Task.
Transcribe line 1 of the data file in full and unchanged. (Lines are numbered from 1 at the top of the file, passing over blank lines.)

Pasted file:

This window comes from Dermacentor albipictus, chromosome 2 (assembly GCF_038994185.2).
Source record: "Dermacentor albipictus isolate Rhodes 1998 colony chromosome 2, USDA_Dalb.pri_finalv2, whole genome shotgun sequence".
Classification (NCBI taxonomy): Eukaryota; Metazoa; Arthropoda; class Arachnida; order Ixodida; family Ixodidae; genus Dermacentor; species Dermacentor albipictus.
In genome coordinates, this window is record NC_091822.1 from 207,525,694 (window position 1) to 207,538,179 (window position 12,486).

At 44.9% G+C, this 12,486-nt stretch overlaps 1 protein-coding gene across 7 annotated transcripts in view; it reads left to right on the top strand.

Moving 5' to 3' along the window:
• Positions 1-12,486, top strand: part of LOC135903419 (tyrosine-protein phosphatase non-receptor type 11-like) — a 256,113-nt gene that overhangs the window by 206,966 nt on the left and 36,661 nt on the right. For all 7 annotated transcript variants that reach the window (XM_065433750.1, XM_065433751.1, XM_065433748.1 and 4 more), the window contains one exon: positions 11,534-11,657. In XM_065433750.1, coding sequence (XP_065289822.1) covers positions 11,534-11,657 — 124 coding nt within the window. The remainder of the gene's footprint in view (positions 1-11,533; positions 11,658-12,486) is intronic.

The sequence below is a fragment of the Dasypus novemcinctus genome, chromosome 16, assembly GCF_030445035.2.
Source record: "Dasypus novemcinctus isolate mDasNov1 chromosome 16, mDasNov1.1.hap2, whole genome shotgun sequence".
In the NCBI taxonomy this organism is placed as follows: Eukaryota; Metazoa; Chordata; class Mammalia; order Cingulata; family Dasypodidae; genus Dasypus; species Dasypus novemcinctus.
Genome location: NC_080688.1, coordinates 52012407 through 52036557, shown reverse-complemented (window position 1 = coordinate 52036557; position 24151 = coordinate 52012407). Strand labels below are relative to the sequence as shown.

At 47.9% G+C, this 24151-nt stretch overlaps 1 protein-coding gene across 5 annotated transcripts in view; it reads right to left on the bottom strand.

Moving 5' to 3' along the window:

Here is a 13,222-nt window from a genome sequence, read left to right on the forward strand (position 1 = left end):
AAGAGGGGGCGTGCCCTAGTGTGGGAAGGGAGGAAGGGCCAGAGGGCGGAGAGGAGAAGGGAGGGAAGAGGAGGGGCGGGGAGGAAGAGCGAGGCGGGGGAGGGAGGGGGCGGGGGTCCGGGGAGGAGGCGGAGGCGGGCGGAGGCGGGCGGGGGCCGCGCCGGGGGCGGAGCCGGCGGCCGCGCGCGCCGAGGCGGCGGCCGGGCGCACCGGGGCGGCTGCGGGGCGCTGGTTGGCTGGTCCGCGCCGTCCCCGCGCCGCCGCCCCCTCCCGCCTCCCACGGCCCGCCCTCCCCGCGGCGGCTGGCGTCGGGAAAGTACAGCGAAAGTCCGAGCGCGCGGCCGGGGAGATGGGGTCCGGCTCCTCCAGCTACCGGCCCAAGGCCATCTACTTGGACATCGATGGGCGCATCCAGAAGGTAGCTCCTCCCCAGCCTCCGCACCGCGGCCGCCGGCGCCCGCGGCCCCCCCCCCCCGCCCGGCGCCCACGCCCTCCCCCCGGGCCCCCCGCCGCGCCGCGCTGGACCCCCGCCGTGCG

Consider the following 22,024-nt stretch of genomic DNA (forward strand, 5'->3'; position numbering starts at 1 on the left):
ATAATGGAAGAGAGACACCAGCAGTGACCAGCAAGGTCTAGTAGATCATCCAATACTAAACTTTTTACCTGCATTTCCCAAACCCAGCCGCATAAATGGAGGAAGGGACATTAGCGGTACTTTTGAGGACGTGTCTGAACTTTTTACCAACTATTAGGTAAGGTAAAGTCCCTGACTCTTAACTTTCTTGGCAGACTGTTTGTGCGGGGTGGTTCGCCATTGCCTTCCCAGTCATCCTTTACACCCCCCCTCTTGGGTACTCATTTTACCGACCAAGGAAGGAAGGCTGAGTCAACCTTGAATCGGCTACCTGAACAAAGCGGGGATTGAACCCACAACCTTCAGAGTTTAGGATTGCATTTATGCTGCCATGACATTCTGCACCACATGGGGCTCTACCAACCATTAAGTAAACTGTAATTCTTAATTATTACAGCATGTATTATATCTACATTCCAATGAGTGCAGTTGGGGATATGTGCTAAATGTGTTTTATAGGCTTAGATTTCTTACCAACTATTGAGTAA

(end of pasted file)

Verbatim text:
This window comes from Dermacentor albipictus, chromosome 2 (assembly GCF_038994185.2).